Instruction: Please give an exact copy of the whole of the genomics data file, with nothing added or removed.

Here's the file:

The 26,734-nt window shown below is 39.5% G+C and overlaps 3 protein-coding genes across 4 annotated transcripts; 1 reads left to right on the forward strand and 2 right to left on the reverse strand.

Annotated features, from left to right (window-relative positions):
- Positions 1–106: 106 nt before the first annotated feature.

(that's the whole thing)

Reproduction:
The 26,734-nt window shown below is 39.5% G+C and overlaps 3 protein-coding genes across 4 annotated transcripts; 1 reads left to right on the forward strand and 2 right to left on the reverse strand.

Annotated features, from left to right (window-relative positions):
- Positions 1–106: 106 nt before the first annotated feature.